Textual Analysis Oedipus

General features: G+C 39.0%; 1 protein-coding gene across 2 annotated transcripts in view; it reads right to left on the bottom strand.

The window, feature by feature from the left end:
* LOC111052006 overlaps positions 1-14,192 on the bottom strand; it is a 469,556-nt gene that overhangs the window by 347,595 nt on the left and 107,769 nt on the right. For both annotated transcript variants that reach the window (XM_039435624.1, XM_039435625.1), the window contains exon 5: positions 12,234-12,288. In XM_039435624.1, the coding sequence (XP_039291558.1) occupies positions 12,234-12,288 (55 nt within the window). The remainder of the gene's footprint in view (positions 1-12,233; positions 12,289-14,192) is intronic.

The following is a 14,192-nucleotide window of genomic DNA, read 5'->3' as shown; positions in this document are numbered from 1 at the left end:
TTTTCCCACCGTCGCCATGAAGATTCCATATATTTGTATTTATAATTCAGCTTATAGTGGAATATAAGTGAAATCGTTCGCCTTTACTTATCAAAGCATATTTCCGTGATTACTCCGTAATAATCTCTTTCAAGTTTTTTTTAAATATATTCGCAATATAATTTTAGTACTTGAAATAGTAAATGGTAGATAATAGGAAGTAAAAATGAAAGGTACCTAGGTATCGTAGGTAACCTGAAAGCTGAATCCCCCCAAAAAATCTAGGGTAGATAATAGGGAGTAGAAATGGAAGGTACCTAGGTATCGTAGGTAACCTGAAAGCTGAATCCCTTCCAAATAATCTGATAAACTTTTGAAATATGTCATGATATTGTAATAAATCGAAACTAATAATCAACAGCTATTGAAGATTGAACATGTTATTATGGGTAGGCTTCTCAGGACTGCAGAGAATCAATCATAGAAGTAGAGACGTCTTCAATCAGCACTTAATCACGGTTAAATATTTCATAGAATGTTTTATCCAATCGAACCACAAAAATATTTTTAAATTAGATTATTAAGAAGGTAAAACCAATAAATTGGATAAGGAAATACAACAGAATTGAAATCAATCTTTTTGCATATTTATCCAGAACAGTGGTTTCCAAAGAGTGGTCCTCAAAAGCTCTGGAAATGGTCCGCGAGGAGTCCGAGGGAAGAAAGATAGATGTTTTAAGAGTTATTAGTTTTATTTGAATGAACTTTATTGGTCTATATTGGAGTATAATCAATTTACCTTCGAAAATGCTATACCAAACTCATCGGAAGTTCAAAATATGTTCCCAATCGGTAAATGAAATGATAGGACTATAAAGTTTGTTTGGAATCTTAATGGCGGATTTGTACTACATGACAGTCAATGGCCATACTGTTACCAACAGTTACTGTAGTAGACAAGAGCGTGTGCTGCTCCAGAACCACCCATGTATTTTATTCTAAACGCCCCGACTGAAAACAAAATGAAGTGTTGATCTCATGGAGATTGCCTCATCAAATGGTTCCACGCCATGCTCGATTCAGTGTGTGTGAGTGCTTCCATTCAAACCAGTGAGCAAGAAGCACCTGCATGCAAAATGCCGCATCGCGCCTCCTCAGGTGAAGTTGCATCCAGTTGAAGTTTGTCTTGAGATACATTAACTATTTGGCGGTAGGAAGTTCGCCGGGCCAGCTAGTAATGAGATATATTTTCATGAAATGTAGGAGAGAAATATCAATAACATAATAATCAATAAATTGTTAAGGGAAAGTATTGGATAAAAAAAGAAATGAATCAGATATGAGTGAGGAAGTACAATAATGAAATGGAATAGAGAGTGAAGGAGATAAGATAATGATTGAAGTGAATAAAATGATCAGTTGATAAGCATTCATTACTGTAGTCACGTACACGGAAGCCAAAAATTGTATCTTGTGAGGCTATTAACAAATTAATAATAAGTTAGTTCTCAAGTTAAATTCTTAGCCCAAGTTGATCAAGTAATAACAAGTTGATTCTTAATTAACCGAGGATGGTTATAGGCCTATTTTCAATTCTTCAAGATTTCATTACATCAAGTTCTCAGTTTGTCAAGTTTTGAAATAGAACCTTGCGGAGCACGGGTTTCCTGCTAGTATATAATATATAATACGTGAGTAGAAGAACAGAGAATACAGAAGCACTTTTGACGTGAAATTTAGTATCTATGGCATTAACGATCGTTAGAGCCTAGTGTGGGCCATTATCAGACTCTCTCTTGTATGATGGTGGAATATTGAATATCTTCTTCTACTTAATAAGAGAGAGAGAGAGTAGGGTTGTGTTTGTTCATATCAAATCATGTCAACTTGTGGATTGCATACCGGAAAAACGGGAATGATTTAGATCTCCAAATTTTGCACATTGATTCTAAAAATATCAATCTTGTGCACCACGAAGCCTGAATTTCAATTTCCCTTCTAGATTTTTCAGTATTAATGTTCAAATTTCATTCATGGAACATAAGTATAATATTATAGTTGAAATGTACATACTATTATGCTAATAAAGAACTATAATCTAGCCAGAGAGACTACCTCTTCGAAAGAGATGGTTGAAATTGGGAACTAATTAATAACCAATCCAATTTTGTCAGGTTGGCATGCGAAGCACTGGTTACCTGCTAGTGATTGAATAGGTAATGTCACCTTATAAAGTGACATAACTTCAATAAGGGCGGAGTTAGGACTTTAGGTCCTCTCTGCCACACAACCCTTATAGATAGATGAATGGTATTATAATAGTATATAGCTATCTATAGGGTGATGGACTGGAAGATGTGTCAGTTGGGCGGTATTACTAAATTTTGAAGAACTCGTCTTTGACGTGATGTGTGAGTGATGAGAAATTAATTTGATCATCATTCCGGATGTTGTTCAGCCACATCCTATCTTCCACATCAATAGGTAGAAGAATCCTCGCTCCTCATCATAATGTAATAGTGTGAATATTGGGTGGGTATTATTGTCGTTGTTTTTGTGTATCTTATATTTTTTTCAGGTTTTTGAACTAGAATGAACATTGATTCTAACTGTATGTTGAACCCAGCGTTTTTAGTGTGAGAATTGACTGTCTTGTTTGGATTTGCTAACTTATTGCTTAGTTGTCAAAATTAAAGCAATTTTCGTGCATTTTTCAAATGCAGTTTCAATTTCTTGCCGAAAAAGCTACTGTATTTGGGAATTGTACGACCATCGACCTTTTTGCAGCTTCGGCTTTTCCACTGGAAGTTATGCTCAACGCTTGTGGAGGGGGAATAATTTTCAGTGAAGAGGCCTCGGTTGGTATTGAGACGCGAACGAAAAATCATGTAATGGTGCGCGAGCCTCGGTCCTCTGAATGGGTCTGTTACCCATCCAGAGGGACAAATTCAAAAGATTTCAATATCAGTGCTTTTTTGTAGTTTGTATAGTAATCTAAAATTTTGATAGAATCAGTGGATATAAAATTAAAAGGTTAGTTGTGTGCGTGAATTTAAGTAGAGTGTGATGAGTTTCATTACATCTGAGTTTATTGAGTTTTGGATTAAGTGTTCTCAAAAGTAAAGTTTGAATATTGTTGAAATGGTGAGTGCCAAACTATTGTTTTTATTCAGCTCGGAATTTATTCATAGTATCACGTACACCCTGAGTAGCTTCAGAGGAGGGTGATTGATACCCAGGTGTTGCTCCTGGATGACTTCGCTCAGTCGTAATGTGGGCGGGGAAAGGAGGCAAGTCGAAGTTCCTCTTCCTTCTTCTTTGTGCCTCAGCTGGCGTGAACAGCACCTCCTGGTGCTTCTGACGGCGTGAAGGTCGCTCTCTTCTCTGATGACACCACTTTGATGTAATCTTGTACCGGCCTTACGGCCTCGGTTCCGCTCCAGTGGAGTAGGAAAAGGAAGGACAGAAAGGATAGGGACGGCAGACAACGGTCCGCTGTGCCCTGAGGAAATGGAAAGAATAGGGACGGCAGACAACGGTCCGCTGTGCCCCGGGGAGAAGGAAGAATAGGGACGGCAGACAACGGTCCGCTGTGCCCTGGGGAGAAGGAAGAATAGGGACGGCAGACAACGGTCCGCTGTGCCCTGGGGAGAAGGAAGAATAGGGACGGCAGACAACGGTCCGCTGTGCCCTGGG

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Aristotle’s play “Oedipus the King” centers on King Oedipus, a tragic hero according to Aristotle’s definition. When defining the tragic hero, Aristotle lists several conditions including: the hero is of noble stature, the hero’s punishment isn’t completely his/her fault, and the hero usually becomes wiser after his/her fall occurs. The story of Oedipus would certainly satisfy all of these conditions. The most important condition however, is that the hero, while not always fully responsible for the misfortunes that befall him/her, usually have a character flaw that is partly responsible for their downfall. Aristotle refers to this as “hamartia,” which is translated to “tragic flaw.” This begs the question: What is Oedipus’s tragic flaw? I believe that arrogance is Oedipus’s flaw and that this becomes apparent during the scene between Teiresias and Oedipus. One of the recurring themes throughout the play involves sight, or lack thereof. Teiresias, while blind, has unprecedented foresight and knowledge. During the scene, Teiresias serves as a window into Oedipus’s character, and it is through this window that we first see Oedipus’s hamartia. When Teiresias is first introduced, he is respected greatly by Oedipus for his abilities. “Teiresias, seer who comprehendest all, lore of the wise and hidden mysteries, high things of heaven and low things of the earth, thou knowest, though thy blinded eyes see naught, what plague infects our city; and we turn to thee, O seer, our one defense and shield. “ To Oedipus, Teiresias is seen as a potential savior, someone who even he as a king can look to in dark times. Yet Teiresias’ refusal to reveal the truth prompts Oedipus to lay accusations at Teiresias: “Thou methinks thou art he, who planned the crime, aye, and performed it too.” After having praised him moments earlier, Oedipus has now turned Teiresias into the enemy.

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